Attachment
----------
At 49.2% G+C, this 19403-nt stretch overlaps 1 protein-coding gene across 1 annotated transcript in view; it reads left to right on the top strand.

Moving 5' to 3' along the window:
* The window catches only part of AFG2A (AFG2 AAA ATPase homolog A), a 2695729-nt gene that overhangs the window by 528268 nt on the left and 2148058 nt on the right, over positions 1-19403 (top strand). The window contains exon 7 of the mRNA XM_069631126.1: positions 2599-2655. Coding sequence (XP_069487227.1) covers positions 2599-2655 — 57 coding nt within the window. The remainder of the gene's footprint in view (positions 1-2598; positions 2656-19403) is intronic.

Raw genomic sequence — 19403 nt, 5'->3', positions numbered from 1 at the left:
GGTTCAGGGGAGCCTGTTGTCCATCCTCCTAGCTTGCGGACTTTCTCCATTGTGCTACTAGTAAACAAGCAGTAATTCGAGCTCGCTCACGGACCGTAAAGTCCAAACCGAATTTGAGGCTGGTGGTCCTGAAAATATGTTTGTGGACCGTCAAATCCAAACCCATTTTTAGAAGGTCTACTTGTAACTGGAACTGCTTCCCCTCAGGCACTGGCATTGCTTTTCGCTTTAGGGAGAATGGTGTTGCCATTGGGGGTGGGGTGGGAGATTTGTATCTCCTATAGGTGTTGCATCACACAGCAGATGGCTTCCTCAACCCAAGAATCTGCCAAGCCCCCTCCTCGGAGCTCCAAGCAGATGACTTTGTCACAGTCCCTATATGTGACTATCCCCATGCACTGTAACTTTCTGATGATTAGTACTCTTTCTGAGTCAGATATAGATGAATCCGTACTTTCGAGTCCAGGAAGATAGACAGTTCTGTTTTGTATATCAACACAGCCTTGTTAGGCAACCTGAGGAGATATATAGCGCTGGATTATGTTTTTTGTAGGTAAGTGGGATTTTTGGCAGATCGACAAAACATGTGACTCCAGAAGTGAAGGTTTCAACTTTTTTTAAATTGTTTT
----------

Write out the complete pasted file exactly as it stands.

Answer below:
At 49.2% G+C, this 19403-nt stretch overlaps 1 protein-coding gene across 1 annotated transcript in view; it reads left to right on the top strand.

Moving 5' to 3' along the window:
* The window catches only part of AFG2A (AFG2 AAA ATPase homolog A), a 2695729-nt gene that overhangs the window by 528268 nt on the left and 2148058 nt on the right, over positions 1-19403 (top strand). The window contains exon 7 of the mRNA XM_069631126.1: positions 2599-2655. Coding sequence (XP_069487227.1) covers positions 2599-2655 — 57 coding nt within the window. The remainder of the gene's footprint in view (positions 1-2598; positions 2656-19403) is intronic.

Raw genomic sequence — 19403 nt, 5'->3', positions numbered from 1 at the left:
GGTTCAGGGGAGCCTGTTGTCCATCCTCCTAGCTTGCGGACTTTCTCCATTGTGCTACTAGTAAACAAGCAGTAATTCGAGCTCGCTCACGGACCGTAAAGTCCAAACCGAATTTGAGGCTGGTGGTCCTGAAAATATGTTTGTGGACCGTCAAATCCAAACCCATTTTTAGAAGGTCTACTTGTAACTGGAACTGCTTCCCCTCAGGCACTGGCATTGCTTTTCGCTTTAGGGAGAATGGTGTTGCCATTGGGGGTGGGGTGGGAGATTTGTATCTCCTATAGGTGTTGCATCACACAGCAGATGGCTTCCTCAACCCAAGAATCTGCCAAGCCCCCTCCTCGGAGCTCCAAGCAGATGACTTTGTCACAGTCCCTATATGTGACTATCCCCATGCACTGTAACTTTCTGATGATTAGTACTCTTTCTGAGTCAGATATAGATGAATCCGTACTTTCGAGTCCAGGAAGATAGACAGTTCTGTTTTGTATATCAACACAGCCTTGTTAGGCAACCTGAGGAGATATATAGCGCTGGATTATGTTTTTTGTAGGTAAGTGGGATTTTTGGCAGATCGACAAAACATGTGACTCCAGAAGTGAAGGTTTCAACTTTTTTTAAATTGTTTT